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that is thus afforded that in the great emergency now upon us the country may rely, as of old, upon the vigor, the courage, and the enthusiasm of its brave officers and sailors. I am, respectfully, your obedient servant, Gideon Welles. Flag Officer S H Stringham, commanding the Atlantic blockading squadron. Arrival of the Minnesota with the North Carolina prisoners The United States steam frigate Minnesota, flag officer Stringham, from Hatteras Inlet, which place she left on the 1st instant, arrived at New York on Monday, and anchored in the North river. She has on board 671 prisoners, taken during the late engagement at Fort Hatteras. Among the prisoners are forty-five officers of the Confederate army any navy. The New York Times says: During the passage to this port the prisoners, both officers and privates, have been permitted as much liberty as the nature of the circumstances allowed. They have, in fact, had full liberty of the deck, within certain restrict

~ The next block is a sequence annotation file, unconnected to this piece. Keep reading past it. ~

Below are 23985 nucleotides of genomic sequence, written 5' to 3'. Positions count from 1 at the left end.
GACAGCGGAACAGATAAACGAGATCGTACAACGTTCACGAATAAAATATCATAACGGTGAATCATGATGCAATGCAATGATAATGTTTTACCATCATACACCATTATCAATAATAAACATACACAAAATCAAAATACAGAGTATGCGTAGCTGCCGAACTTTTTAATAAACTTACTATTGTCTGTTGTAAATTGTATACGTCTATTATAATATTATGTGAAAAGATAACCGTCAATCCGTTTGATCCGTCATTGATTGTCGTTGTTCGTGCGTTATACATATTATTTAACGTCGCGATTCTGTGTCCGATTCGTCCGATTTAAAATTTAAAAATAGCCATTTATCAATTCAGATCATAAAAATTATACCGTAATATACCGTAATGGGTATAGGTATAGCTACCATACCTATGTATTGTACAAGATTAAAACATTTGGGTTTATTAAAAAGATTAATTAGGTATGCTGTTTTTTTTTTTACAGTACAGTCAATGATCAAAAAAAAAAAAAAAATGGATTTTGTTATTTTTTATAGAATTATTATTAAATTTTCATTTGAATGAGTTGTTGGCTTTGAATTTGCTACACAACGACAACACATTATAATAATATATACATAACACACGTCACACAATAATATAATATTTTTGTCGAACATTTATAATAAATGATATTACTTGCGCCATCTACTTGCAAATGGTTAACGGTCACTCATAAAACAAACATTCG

War Matters. the attack of the Confederate Gunboat Harmony on the U. S. Steamer Savannah--General Fremont's proclamation — facts and Incidents, &c. From Baltimore and New York papers, of the 1st to the 4th instant, we make up the following summary of news: The attack of the Confederate Gunboat Harmony on the U. S. Steamer Savannah. The Fortress Monroe correspondent of the Philadelphia Inquirer furnishes the follow-account of the attack, on Friday last, of the Confederate gunboat Harmony on the United States steamer Savannah, a notice of which, copied from the Portsmouth Transcript, appeared in our paper yesterday morning: To-day, between eleven and twelve o'clock, a small side-wheel steamer came from Norfolk to the mouth of the Nansemond river, and, taking a position, began firing from a large gun-metal gun on board at the Savannah, United States sloop-of-war, (twenty-four guns,) at the mouth of James river, just off Newport News point. She commenced